Planned giving* is easier than you might think. Last week, I asked What Are You Waiting For? If you’re ready to start, here are some basic tips and tricks.
Charitable bequests are the simplest way for someone to support their congregation beyond their lifetime. It is estimated that 85 to 90% of legacy gifts come through a simple bequest. Your plan should emphasize wills and bequests.
Even though bequests are easy, there are still many choices to make. Will the gift be a certain dollar amount, a percentage of an estate, a specific property or asset, or the residual of the estate? Will the gift be restricted or unrestricted? Should the gift proceeds be used immediately or permanently endowed? Your plan should provide education about these choices.
A majority (55%) of American adults do not have a will. Appropriate times to write or re-write a will are significant life events, such as: Financial independence from one’s parents, Marriage or Re-marriage, Childbirth, Empty Nest or Onset of Terminal illness. Your plan should include a wills emphasis for all adult age groups.
Churches with endowment committees often include promotion of the endowment in the committee’s charter. However, in practice, endowment committees spend most of their time considering the management of the endowed funds. The returns of a well-run Legacy Giving promotional initiative can be much higher than market returns. Whether it’s the endowment committee or another group, your plan should task a creative, responsible group to promote additional legacy gifts.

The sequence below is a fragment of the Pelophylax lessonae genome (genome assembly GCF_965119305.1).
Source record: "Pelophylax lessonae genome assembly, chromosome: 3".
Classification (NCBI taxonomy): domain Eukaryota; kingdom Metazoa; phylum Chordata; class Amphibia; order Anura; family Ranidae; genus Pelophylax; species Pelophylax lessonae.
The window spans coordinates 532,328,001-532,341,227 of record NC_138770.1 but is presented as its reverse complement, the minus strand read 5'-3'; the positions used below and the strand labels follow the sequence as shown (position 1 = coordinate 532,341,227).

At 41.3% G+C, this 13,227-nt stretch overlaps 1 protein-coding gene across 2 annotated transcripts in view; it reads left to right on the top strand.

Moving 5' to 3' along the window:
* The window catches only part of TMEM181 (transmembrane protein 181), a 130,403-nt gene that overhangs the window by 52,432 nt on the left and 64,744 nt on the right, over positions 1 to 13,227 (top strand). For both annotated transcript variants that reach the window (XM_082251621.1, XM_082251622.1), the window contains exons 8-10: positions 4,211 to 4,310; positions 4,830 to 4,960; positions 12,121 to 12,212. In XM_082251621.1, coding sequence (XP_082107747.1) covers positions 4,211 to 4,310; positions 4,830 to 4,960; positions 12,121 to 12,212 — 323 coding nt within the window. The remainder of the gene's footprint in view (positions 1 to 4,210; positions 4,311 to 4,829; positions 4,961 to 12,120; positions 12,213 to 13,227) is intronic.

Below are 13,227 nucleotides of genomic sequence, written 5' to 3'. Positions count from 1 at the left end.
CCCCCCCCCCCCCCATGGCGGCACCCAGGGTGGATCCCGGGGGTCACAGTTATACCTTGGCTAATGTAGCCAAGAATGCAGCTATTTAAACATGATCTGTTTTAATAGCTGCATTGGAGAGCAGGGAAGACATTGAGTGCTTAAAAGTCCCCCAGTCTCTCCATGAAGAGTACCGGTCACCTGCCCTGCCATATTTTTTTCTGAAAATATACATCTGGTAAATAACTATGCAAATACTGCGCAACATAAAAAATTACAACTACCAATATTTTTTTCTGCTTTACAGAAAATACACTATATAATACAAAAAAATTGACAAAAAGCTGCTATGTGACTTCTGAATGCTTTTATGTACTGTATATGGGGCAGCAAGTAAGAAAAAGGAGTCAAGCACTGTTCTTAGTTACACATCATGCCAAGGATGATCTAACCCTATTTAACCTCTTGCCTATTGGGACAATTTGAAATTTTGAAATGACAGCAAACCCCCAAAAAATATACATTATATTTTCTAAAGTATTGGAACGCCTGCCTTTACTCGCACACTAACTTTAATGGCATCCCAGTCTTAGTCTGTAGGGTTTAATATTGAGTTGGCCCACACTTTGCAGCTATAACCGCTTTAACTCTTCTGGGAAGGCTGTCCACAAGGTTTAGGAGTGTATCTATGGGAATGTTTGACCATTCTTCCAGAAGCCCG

Finally, keep in mind that Legacy Giving lays the foundation for work that will happen 10 to 15 to 25 years from now. While there isn’t usually an immediate, tangible gift today, those who come after you will be grateful for the seeds you are planting now.
*Planned Giving or Legacy Giving? The idea of leaving a legacy is more personally compelling to me than planning a gift. However, “your mileage may vary.” Find a way to ask your best prospects what is more inspiring and understandable.